caniculefrontcovera novel, by Louis Armand

ISBN 978-0-9571213-3-1. Paperback. 222pp. Publication date: April 2013. Equus Press: London.

Order from Bookshop.org, from Barnes and Noble, or via Print-on-Demand (paperback only); or try the Kindle edition.

The dog days of 1983. The bombing of the U.S. embassy in Beirut. Ronald Reagan and Yuri Andropov, dancing into the sunset. Hess, Ascher and Wolf are orphans chance has brought together in a small Baltic seaside town. Twenty years on, the long hot summer of the Israel-Lebanon War. Hess, a down-on-his-luck screenwriter, finds himself in the Mediterranean, drinking to forget a wasted marriage. Wolf, haunted by his father’s murder, is drawn into the nebulous world of international terrorism. When Ascher, a failed artist, commits suicide, all the stakes are changed. Or are they? With the Cold War, sex and punk rock throbbing in the background, Hess must confront his past, seeking to salvage dignity from defeat.

“Another dark masterpiece from the harbinger of ‘The gaping futility.'”—Jim Ruland (author of Forest of Fortune)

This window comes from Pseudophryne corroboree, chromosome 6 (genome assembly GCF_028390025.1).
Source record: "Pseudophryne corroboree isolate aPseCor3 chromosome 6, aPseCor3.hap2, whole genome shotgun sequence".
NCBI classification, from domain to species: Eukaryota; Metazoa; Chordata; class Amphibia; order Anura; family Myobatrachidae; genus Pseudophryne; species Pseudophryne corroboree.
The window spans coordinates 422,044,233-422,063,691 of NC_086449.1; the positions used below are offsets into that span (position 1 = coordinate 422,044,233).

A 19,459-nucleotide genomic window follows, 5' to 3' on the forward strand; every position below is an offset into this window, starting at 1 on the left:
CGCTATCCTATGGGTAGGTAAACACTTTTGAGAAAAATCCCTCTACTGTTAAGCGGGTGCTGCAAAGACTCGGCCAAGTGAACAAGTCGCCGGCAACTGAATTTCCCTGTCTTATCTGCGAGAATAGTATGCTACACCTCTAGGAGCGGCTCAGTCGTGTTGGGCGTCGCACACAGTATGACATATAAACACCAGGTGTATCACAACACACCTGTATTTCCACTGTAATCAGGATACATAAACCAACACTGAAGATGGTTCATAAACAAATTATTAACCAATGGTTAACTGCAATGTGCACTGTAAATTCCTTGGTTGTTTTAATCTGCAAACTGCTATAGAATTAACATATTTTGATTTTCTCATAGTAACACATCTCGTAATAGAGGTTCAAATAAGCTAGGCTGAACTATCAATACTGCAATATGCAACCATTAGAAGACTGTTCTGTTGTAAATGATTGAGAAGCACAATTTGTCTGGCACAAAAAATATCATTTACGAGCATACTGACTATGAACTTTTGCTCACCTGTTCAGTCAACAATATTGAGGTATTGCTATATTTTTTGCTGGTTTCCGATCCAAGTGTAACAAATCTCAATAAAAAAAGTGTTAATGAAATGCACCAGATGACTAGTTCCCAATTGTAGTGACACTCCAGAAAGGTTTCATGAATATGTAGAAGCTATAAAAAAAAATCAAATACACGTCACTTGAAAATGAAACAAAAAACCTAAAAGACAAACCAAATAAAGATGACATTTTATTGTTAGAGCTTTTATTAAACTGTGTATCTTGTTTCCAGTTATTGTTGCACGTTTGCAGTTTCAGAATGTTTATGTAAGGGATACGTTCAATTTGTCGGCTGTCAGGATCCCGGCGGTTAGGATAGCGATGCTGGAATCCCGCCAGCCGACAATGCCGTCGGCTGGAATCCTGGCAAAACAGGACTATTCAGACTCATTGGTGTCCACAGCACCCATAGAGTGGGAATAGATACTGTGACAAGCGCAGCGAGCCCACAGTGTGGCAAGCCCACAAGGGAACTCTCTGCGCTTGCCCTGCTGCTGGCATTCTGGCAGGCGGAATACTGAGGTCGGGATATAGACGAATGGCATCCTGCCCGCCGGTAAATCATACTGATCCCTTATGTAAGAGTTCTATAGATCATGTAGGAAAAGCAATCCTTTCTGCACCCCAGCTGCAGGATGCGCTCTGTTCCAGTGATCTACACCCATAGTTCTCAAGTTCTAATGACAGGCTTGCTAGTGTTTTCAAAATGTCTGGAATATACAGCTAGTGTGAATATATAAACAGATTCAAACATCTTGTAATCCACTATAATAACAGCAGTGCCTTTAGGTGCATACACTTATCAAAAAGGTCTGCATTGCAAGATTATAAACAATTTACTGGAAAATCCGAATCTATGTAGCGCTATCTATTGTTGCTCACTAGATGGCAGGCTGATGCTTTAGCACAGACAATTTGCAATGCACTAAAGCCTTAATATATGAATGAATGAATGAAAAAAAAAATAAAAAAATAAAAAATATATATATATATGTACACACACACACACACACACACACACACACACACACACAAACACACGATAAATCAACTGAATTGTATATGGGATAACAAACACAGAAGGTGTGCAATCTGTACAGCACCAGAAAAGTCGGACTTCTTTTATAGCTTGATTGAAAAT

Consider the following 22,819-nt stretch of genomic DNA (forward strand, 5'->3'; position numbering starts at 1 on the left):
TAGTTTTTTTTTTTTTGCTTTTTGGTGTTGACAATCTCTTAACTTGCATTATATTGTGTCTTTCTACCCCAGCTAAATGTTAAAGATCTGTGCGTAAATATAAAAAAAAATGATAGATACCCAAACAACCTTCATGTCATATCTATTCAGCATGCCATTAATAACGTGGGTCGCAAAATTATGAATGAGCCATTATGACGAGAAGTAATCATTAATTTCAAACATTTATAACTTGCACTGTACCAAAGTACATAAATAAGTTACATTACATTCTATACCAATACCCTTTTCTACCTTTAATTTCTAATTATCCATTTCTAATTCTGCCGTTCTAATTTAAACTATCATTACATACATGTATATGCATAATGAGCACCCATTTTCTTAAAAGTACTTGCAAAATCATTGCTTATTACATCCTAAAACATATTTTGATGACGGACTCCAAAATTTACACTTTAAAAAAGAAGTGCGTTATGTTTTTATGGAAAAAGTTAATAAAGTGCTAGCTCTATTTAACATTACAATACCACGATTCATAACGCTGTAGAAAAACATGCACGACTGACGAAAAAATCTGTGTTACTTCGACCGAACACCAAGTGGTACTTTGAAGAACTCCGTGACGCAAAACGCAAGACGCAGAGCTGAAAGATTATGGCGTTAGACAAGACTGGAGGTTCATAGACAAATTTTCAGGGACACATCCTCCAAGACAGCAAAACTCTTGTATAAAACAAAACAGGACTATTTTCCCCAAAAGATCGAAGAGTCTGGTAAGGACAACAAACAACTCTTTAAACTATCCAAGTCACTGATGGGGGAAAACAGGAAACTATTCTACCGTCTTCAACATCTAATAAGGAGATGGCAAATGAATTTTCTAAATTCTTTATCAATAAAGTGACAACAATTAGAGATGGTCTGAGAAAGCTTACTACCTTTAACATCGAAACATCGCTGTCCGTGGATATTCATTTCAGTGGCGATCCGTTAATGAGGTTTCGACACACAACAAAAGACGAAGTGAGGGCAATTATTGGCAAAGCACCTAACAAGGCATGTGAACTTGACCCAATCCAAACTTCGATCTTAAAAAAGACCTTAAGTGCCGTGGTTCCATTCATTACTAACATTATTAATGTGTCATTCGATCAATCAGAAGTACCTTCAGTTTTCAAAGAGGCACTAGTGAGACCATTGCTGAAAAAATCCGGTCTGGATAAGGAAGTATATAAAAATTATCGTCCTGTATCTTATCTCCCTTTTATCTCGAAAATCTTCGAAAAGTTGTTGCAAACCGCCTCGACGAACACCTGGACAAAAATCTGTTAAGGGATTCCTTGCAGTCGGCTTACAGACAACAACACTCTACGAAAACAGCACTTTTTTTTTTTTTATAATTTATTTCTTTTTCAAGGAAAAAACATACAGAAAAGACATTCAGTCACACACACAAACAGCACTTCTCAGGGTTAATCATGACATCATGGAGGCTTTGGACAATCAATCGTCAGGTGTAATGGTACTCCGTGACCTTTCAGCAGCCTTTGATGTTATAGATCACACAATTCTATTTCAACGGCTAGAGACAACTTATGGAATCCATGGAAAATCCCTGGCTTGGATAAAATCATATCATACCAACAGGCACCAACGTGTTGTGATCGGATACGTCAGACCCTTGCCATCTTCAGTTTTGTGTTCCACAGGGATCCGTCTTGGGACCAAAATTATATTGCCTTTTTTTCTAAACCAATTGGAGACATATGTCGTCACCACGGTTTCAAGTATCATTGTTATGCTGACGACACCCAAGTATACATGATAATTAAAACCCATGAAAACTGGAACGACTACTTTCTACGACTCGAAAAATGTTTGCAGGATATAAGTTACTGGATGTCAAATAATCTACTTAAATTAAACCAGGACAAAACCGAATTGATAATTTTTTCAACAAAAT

“Baudelaire’s mellow ‘living proof of our immortality’ done in the high pulp style.”—Richard Marshall, 3:AM Magazine

“Then along comes Louis Armand’s Canicule. It’s not exactly a New Wave novel. It’s brand new.”—Sean Carswell, Flagstaff Live

In CANICULE we might think of Louis Armand as carrying out a Ballardian critique of modernity, where the beach is a wasteland and the balconied hotel rooms are ruins, and the people who go about amongst them are dazed and shell-shocked survivors who do not yet know that everything around them has been destroyed.”—Bayard Godsave, Necessary Fiction

“Armand may pay tribute to filmmaking, to the medium that is film, but he knows from writing and he writes, even speaking of and to cinema in a way that cinema itself, locked in images, cannot…”—Spencer Dew, decomP magazinE

“The novel’s elasticity feels like an experimental film, spliced together on a dusty Steenbeck. Constantly moving forward and backward in time, Armand refuses to coddle his audience, and the result is a tale full of irony, repetition, and alcohol-fueled remorse.”—Benjamin Woodard, Numéro Cinq

“A portrait of three victims of modern psychological warfare, human primates intellectually eroded by bombardment with pop culture.”—Jim Chaffee, nthposition

“Armand uses language to paint a picture just as vividly as if we were watching this unfold on screen… This is a highly recommended read.”—Kristen Valentine, Black Heart Review

“A homage to 70s New German Cinema, Baader-Meinhof, and the Man Without Qualities… undercut with the bitter irony of a History that does nothing but repeat, like an orphaned Oedipus Complex on Zoloft.”Goodreads





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